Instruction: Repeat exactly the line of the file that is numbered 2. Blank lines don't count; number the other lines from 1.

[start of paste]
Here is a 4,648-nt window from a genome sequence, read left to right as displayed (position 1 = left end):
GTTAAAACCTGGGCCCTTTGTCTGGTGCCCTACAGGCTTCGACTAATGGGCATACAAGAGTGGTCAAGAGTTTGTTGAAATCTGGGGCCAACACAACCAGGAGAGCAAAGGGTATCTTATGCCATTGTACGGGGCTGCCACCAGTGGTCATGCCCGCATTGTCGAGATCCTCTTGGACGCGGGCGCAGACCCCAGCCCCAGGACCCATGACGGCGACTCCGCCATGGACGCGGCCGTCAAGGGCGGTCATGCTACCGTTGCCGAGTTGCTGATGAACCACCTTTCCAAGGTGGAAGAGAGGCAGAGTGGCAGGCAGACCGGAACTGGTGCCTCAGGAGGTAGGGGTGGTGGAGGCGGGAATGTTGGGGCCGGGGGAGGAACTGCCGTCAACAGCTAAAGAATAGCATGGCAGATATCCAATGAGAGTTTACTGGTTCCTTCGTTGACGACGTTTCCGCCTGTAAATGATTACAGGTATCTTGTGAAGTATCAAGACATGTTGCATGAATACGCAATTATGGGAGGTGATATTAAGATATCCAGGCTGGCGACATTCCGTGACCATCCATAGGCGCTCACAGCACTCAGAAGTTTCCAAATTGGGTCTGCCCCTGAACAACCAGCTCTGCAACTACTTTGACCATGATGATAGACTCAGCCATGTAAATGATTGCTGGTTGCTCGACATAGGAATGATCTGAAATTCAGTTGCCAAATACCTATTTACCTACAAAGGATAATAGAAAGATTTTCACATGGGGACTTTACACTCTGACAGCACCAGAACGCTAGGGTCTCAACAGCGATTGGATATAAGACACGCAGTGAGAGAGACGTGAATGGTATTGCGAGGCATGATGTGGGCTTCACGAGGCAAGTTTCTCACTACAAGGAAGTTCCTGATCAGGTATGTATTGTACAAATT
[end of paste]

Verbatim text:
GTTAAAACCTGGGCCCTTTGTCTGGTGCCCTACAGGCTTCGACTAATGGGCATACAAGAGTGGTCAAGAGTTTGTTGAAATCTGGGGCCAACACAACCAGGAGAGCAAAGGGTATCTTATGCCATTGTACGGGGCTGCCACCAGTGGTCATGCCCGCATTGTCGAGATCCTCTTGGACGCGGGCGCAGACCCCAGCCCCAGGACCCATGACGGCGACTCCGCCATGGACGCGGCCGTCAAGGGCGGTCATGCTACCGTTGCCGAGTTGCTGATGAACCACCTTTCCAAGGTGGAAGAGAGGCAGAGTGGCAGGCAGACCGGAACTGGTGCCTCAGGAGGTAGGGGTGGTGGAGGCGGGAATGTTGGGGCCGGGGGAGGAACTGCCGTCAACAGCTAAAGAATAGCATGGCAGATATCCAATGAGAGTTTACTGGTTCCTTCGTTGACGACGTTTCCGCCTGTAAATGATTACAGGTATCTTGTGAAGTATCAAGACATGTTGCATGAATACGCAATTATGGGAGGTGATATTAAGATATCCAGGCTGGCGACATTCCGTGACCATCCATAGGCGCTCACAGCACTCAGAAGTTTCCAAATTGGGTCTGCCCCTGAACAACCAGCTCTGCAACTACTTTGACCATGATGATAGACTCAGCCATGTAAATGATTGCTGGTTGCTCGACATAGGAATGATCTGAAATTCAGTTGCCAAATACCTATTTACCTACAAAGGATAATAGAAAGATTTTCACATGGGGACTTTACACTCTGACAGCACCAGAACGCTAGGGTCTCAACAGCGATTGGATATAAGACACGCAGTGAGAGAGACGTGAATGGTATTGCGAGGCATGATGTGGGCTTCACGAGGCAAGTTTCTCACTACAAGGAAGTTCCTGATCAGGTATGTATTGTACAAATT